Sci/tech

The Nobel Laureate Symposium Series on Global Sustainability Urges Action on Climate
May 30, 2009 11:00 AM - Editor, ENN

The St James’s Palace Memorandum calls for a global deal on climate change that matches the scale and urgency of the human, ecological and economic crises facing the world today. It urges governments at all levels, as well as the scientific community, to join with business and civil society to seize hold of this historic opportunity to transform our carbon-intensive economies into sustainable and equitable systems.

Environmental pollution increases the risk of liver disease
May 30, 2009 10:51 AM - Aimee Frank, Eureka Alert

A new study is the first to show that there is a previously unrecognized role for environmental pollution in liver disease in the general U.S. adult population. This work builds upon the groups' previous research demonstrating liver disease in highly-exposed chemical workers.

SOLAR 1’s REVELRY BY THE RIVER JUNE 2nd
May 29, 2009 03:17 PM - Editor, ENN

Solar 1’s annual Revelry By The River Benefit to build enthusiasm, awareness and help raise funds needed to break ground in 2009 for Solar 2, Green Energy, Arts and Education Center in New York City. This will be the first Platinum LEED certified public building in the city to leave a "zero carbon footprint", generating more energy than it consumes becoming a prototype for many major cities in this country. This fun event will be held Tuesday, June 2, 2009 6:00 – 9:00PM at Solar 1 in New York City.

Arctic May Boost Oil and Gas Reserves
May 29, 2009 06:50 AM - Jackie Grom ScienceNOW Daily News

The first-ever comprehensive assessment of Arctic oil and gas deposits reveals that 13% of the world's undiscovered oil and 30% of its undiscovered natural gas could be trapped beneath the far north's barren land and icy waters.

Water from Melting Greenland Ice Sheath May Impact Northeast US Coast
May 28, 2009 06:28 AM - Editor, ENN

New research by the National Center for Atmospheric Research points to the possibility that water from the melting Greenland Ice Sheath could change oceanic circulation in the North Atlantic, in a way that would raise sea levels off the Northeast by about eight inches more than the average global sea level rise that is expected with global warming.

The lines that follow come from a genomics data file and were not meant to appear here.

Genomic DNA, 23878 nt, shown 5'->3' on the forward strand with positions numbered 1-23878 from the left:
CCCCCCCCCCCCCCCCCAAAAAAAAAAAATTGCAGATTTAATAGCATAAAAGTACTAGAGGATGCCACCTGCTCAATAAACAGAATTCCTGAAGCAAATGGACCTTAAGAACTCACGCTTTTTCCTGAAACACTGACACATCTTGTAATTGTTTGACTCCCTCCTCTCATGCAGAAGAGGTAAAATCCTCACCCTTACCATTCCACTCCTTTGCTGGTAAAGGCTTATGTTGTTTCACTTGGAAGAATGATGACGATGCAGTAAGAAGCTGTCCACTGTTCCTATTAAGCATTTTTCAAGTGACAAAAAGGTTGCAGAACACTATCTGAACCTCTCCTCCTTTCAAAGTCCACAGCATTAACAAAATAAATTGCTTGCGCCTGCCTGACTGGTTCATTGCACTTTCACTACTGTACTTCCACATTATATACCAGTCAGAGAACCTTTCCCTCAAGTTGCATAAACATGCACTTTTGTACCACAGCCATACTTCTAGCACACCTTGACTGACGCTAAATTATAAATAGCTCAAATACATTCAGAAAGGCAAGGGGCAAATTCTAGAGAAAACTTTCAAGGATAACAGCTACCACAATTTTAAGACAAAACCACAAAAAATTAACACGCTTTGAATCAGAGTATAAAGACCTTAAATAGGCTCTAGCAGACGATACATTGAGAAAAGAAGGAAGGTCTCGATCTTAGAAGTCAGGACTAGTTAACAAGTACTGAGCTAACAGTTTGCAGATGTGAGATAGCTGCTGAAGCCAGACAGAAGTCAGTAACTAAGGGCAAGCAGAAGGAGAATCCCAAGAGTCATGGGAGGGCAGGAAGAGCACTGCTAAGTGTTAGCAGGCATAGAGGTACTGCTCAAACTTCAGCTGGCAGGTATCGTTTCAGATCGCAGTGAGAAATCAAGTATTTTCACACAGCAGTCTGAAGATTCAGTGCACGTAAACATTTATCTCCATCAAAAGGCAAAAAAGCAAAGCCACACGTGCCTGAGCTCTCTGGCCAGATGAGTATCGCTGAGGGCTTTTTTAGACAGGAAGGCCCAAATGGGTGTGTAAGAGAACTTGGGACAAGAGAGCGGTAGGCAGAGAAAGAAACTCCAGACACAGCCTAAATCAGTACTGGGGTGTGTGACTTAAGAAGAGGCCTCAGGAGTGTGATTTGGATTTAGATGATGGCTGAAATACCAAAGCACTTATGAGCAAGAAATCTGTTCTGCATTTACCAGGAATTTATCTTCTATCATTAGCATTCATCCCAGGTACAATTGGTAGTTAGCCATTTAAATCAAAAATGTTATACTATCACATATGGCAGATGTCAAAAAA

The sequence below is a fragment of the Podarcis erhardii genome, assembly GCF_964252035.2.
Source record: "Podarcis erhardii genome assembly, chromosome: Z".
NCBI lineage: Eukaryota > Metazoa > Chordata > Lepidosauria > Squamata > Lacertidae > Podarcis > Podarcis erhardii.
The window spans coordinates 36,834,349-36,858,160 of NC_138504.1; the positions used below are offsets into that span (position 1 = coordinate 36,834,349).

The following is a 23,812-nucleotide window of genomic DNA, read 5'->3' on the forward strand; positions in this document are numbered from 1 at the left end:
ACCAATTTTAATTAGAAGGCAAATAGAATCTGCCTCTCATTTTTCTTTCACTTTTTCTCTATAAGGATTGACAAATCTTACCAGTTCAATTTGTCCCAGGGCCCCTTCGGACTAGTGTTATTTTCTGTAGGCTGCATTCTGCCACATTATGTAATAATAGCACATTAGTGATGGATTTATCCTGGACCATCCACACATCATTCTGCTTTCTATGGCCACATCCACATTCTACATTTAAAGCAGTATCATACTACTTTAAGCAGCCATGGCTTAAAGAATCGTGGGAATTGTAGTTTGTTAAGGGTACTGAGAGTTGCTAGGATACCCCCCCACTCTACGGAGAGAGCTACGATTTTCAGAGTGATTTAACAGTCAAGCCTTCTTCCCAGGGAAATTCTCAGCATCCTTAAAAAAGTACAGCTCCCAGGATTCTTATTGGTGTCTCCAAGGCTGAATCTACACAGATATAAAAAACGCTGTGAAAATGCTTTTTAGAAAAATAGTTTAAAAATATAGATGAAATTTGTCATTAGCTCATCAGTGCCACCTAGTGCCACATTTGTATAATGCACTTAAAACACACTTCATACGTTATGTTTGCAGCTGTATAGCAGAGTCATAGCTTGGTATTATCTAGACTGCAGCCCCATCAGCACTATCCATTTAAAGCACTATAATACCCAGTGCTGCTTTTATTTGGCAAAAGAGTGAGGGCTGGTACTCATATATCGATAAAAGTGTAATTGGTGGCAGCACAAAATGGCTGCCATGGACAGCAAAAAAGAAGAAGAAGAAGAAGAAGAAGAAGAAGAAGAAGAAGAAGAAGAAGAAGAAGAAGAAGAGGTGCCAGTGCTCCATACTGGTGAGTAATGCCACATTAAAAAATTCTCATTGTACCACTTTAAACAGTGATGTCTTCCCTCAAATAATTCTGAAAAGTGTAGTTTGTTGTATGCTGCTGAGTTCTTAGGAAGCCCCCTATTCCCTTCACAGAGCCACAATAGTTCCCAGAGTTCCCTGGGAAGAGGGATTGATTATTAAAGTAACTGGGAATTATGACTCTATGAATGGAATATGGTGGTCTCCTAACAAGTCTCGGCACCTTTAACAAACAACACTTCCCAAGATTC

NASA Supercomputers Advance State of the Art of Ocean Circulation Modeling
May 27, 2009 06:55 AM - Editor, ENN

Global scale oceanic circulation modeling has been moving to a new gridding method that projects the faces of a cube onto the surface of a sphere. They found that this method covers the sphere more uniformly than a latitude-longitude grid, and that it produces more accurate results near Earth's poles. This is helping refine modeling of ocean currents which are critical to global climate models, and has the potential to significantly improve the accuracy of climate change modeling.

Is Antarctica Cooling After All?
May 26, 2009 11:55 AM - Editor, ENN

While most of the planet has been warming for decades, part of Antartica, the East Antarctic Ice Sheet -- has actually been getting colder. At least that was the general consensus. A major study by Pennsylvania State University; NASA's Goddard Space Flight Center in Greenbelt, Md.; and NASA's Goddard Institute for Space Studies in New York City shows this may not be the case at all. The work was supported by grants from the National Science Foundation.

Ford Cars Getting Greener On The Inside
May 26, 2009 09:44 AM - Jason Pelletier, Low Impact Living, Low Impact Living

Numerous studies have shown that 75%+ of the energy used by a car over its lifetime is consumed in the operation of the vehicle. But we shouldn’t forget about the other 25% of energy use or the environmental impacts that come with it - hazardous chemicals that off-gas when our cars sit in the sun, components that are difficult to recycle, and loads of plastics made from petrochemicals among them.

New technique could find water on Earth-like planets orbiting distant suns

Since the early 1990s astronomers have discovered more than 300 planets orbiting stars other than our sun, nearly all of them gas giants like Jupiter. Powerful space telescopes, such as the one that is central to NASA's recently launched Kepler Mission, will make it easier to spot much smaller rocky extrasolar planets, or exoplanets, more similar to Earth. But seen from dozens of light years away, an Earth-like exoplanet will appear in telescopes as little more than a "pale blue dot," the term coined by the late astronomer Carl Sagan to describe how Earth appeared in a 1990 photograph taken by the Voyager spacecraft from near the edge of the solar system. Using instruments aboard the Deep Impact spacecraft, a team of astronomers and astrobiologists has devised a technique to tell whether such a planet harbors liquid water, which in turn could tell whether it might be able to support life.

In Hot Pursuit of Fusion (or Folly)
May 26, 2009 06:53 AM - WILLIAM J. BROAD, The New York Times

Here in a dry California valley, outside a small town (Livermore), a cathedral of light is to be dedicated on Friday. Like the cathedrals of antiquity, it is built on an unrivaled scale with unmatched technology, and it embodies a scientific doctrine that, if confirmed, might lift civilization to new heights. "Bringing Star Power to Earth" reads a giant banner that was recently unfurled across a building the size of a football stadium.

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